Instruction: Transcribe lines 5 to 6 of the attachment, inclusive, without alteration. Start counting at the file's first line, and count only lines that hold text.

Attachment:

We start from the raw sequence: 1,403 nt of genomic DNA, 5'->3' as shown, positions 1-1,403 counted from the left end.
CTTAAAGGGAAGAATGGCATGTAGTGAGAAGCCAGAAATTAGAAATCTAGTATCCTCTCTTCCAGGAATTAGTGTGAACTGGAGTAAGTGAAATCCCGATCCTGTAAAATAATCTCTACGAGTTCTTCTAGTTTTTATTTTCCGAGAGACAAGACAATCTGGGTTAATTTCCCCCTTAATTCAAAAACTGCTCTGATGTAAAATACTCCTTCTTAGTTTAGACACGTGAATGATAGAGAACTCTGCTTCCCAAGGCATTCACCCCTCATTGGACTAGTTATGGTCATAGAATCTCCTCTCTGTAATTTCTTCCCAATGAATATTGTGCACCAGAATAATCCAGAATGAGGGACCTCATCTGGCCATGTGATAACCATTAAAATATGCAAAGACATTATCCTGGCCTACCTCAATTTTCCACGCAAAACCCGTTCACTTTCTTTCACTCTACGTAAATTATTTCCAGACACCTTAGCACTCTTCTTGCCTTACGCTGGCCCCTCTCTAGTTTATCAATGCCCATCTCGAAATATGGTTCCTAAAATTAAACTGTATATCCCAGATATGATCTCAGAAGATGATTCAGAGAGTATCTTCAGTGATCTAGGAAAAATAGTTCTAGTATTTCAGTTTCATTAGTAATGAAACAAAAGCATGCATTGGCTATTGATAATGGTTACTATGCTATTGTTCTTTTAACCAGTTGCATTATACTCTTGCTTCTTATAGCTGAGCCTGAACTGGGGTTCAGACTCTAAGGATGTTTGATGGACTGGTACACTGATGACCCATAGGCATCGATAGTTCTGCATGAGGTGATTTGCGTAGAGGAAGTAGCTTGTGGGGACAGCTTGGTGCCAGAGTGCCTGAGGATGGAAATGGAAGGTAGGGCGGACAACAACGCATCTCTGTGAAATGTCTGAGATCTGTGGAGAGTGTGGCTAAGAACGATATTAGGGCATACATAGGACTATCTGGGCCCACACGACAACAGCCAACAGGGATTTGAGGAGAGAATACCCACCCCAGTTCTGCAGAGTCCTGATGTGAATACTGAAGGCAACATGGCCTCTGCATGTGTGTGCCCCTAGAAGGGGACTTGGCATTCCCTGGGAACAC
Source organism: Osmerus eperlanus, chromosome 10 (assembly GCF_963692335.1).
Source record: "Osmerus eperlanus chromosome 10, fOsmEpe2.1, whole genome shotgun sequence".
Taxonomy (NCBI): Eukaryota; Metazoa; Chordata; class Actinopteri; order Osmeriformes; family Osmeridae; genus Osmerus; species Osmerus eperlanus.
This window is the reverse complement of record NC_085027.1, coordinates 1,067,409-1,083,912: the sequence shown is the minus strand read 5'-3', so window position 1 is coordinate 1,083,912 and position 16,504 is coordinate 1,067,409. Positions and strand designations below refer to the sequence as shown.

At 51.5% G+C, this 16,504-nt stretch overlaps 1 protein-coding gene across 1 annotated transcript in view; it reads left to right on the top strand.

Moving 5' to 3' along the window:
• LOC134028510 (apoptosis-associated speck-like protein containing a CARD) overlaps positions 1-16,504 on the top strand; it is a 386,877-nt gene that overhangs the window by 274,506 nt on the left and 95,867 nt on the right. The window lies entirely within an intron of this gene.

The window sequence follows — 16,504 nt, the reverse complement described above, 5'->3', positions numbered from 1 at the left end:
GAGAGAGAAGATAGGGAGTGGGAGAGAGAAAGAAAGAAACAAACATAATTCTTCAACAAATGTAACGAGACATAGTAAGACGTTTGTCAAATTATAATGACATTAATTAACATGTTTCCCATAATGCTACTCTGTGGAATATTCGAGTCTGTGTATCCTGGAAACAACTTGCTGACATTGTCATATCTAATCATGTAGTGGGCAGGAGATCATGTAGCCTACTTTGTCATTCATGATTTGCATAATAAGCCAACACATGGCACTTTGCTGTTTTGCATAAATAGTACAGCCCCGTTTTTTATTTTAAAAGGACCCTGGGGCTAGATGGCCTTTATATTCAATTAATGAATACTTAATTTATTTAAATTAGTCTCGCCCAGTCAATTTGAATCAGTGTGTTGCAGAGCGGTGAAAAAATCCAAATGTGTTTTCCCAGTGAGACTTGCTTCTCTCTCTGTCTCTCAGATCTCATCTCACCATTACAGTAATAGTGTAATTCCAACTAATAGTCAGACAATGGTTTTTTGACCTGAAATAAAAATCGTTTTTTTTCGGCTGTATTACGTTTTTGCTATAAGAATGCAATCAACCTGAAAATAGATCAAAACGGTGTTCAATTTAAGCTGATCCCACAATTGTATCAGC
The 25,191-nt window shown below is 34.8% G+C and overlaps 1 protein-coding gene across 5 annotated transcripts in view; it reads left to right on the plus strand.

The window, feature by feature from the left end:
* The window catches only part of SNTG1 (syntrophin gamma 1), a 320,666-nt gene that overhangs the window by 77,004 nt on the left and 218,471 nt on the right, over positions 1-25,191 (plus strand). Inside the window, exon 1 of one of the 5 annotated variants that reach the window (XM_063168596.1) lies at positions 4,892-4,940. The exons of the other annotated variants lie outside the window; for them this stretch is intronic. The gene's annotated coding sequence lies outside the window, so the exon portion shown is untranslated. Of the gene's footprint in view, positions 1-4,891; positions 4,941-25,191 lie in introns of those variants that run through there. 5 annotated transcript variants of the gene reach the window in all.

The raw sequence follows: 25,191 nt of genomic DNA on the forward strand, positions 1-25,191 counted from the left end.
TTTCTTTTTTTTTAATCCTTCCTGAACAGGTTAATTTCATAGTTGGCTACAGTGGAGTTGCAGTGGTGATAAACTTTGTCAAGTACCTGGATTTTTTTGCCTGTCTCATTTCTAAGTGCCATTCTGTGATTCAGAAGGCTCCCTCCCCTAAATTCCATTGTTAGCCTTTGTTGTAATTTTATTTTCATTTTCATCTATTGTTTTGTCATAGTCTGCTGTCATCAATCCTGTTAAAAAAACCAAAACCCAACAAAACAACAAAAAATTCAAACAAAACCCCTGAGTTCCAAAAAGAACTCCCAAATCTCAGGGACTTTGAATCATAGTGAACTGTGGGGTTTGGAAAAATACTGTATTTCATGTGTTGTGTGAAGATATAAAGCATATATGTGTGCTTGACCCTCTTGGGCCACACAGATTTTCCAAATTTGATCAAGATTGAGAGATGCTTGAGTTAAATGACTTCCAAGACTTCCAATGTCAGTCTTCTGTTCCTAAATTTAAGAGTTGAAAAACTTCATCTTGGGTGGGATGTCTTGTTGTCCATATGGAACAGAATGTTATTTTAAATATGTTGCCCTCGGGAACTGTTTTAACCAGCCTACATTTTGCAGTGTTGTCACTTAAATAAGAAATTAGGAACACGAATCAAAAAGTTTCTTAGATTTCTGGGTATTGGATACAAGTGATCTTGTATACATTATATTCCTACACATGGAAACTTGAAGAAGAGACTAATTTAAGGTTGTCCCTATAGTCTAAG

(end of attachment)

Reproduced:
Taxonomy (NCBI): Eukaryota; Metazoa; Chordata; class Actinopteri; order Osmeriformes; family Osmeridae; genus Osmerus; species Osmerus eperlanus.
This window is the reverse complement of record NC_085027.1, coordinates 1,067,409-1,083,912: the sequence shown is the minus strand read 5'-3', so window position 1 is coordinate 1,083,912 and position 16,504 is coordinate 1,067,409. Positions and strand designations below refer to the sequence as shown.